BURLINGTON - Residents of Burlington who live in a newly identified evacuation zone must be out of their homes by Wednesday evening, Mayor Jerome Gruenberg announced at a news conference Monday.
The city is racing against time to raise its dikes to handle up to 15,000 cubic feet a second coming down the Souris River, but Gruenberg and Burlington Fire Chief Karter Lesmann offered "no guarantees" as they warned residents to secure their belongings from anticipated high water and get out.
Maps of the mandatory evacuation area were posted to the Ward County Web site at (www.co.ward.nd.us) Monday evening.
Jill Schramm/MDN • A National Guard member tosses a sandbag Monday to a fellow Guard member as they stack bags to help Burlington fight coming flood waters.
"People should be using this time to get things out and move," Gruenberg said, noting the evacuation order applies to people living along the Souris from upstream of Burlington to downstream of Minot in Ward County. The length of the evacuation is indefinite. The Mid-Dakota Chapter of the American Red Cross opened a shelter in the Burlington school Monday for evacuees.
Gruenberg and Lesmann pledged that the city will fight the flood either to victory or the bitter end.
"I am not going to give up," Lesmann said. "We will work endless days and nights til that water is here."
With the help of the Corps of Engineers and North Dakota Army National Guard, Burlington is working to raise its dike to handle 12,000 cfs.
"I think when they get there, we will ask them to keep going," Gruenberg said. "It's entirely possible that we could get to that 15,000 cfs level with our dike and maybe keep it from flooding here. There's no guarantee. We need everybody's help, and we may lose this fight, but it won't be because we didn't try."
The 15,000 cfs is the engineer's estimate of the amount of water that Burlington could get. Gruenberg said that although the Corps expects 23,000 cfs to cross out of Canada at Sherwood next Monday, Burlington's experience is that the flow lessens as it moves south. High water already is coming ahead of the Canadian discharge as Lake Darling is upping its releases to make room for the incoming flow.
The city anticipates water backing up in the Des Lacs River, which flows into the Souris at Burlington. The Des Lacs isn't the main concern, although both Gruenberg and Lesmann said "all bets are off" if significant rain impacts the Des Lacs in the next week.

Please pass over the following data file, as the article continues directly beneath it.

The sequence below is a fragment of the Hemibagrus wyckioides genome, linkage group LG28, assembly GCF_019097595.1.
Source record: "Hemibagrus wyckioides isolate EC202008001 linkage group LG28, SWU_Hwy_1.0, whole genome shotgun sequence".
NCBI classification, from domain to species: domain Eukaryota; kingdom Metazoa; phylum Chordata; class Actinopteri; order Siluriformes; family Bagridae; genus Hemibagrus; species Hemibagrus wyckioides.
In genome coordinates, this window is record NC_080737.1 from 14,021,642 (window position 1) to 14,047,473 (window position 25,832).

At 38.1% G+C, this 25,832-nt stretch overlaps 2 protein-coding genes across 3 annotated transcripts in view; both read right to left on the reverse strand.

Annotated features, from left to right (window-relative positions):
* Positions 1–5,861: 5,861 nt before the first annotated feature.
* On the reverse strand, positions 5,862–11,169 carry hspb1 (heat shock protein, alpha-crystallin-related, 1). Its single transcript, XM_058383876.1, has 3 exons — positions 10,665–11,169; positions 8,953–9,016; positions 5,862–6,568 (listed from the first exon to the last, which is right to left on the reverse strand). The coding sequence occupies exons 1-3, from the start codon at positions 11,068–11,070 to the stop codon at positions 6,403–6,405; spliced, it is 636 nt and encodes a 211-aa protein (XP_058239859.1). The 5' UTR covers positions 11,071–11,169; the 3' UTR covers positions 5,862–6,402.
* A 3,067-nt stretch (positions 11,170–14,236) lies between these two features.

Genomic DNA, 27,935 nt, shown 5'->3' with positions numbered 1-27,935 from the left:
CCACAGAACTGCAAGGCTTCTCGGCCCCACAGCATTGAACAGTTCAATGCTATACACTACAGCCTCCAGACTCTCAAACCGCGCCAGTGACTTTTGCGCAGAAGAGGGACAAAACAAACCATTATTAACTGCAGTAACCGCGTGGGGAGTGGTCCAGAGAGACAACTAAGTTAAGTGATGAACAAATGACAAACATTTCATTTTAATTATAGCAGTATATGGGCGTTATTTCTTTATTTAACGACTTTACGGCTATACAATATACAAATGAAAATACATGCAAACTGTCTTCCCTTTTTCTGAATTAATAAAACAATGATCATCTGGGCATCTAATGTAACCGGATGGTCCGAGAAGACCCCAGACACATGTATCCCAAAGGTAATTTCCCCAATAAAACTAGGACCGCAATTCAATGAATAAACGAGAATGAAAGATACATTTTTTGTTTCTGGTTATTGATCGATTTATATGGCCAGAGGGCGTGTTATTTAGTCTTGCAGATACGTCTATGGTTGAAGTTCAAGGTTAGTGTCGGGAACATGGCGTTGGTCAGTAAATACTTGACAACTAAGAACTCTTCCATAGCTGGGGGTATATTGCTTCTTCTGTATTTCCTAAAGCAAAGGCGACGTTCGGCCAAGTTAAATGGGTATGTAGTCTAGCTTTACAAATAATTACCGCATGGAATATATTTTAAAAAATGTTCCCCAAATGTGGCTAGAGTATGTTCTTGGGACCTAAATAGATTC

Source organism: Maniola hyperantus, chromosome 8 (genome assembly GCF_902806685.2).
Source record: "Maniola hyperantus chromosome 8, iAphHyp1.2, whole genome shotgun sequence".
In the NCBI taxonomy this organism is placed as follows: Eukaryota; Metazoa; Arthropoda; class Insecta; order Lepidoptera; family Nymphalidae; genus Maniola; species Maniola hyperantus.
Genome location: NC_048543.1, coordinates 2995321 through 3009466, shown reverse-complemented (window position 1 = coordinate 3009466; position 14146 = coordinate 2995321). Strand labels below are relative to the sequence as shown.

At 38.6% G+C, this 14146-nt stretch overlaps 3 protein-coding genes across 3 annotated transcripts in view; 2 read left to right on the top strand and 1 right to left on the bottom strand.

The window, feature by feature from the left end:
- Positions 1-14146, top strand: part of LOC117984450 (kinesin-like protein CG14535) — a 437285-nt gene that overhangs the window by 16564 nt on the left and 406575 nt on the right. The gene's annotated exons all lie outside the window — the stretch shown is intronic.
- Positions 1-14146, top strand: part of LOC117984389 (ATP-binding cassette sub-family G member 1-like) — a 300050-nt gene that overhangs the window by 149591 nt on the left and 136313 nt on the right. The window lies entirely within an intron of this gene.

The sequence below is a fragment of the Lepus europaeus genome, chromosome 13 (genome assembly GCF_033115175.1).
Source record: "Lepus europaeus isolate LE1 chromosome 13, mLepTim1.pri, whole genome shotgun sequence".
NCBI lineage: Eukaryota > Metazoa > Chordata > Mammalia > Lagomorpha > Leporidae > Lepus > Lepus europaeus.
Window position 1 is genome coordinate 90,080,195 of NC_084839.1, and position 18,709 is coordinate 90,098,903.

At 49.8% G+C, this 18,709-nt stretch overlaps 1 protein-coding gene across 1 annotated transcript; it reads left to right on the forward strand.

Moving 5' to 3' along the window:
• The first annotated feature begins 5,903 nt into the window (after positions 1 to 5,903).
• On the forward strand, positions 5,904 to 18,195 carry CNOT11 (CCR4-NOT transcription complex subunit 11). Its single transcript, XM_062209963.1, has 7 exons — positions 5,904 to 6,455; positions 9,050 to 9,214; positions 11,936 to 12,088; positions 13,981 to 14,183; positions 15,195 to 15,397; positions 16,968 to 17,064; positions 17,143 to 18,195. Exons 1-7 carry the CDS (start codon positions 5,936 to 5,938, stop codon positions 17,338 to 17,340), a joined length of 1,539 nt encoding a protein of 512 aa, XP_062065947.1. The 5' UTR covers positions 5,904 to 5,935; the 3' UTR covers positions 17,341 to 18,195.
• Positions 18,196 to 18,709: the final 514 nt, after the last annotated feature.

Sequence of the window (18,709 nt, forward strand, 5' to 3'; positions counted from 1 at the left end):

Burlington is diking around its main sewer lift station and its wells. There is concern about Minot's ability to protect its aquifers, which could affect delivery of water from Minot to Burlington through the Northwest Area Water Supply project. If that happens, Burlington would fall back on its wells, Gruenberg said.
The need also exists round-the-clock for sandbagging volunteers.
Volunteers were hard at work outside city hall on Monday. They started with one sandbagging machine to speed the process along. A second machine arrived later in the day.
Carmen Voigt resides outside Burlington's evacuation zone, but having lived in West Fargo during previous flood threats to the Fargo area from the Red River, she can relate to the plight of Burlington residents living near the river, including her son's family. Voigt was helping fill sandbags to bolster the dike system Monday.
"I just know, from living in Fargo, that if everybody helps out, you can save your city," she said.
Wanda Berger, another Burlington resident filling sandbags, said it's important for those living in safer zones to sandbag for those who can't because they are busy evacuating. Berger helped with sandbagging efforts earlier this year and also two years ago.
"This time, I think there's a more dire need," she said.
Lesmann recalled volunteers' successful fight against a rising Des Lacs River in April.
"I really, truly think if we can get these same people back here again - and most of them are back now," he said. "I can't guarantee it, but I really think we can hold this back."
A 24-hour emergency operations center has been set up in the fire department building. Residents will be alerted by reverse 911 of the need to evacuate. The city will deploy its sirens only in event of a dike breach, in which case people in the evacuation area should leave immediately.
Residents should shut off their electricity and contact Montana-Dakota Utilities to disconnect gas service. The fire department also can disconnect gas for residents in an emergency. As people evacuate, they should notify the fire department so it can mark those homes prior to going door to door to ensure everyone is out Wednesday night. In event of flooding, people should not pump water from their basements because the outside water pressure could cause the foundation to crumble.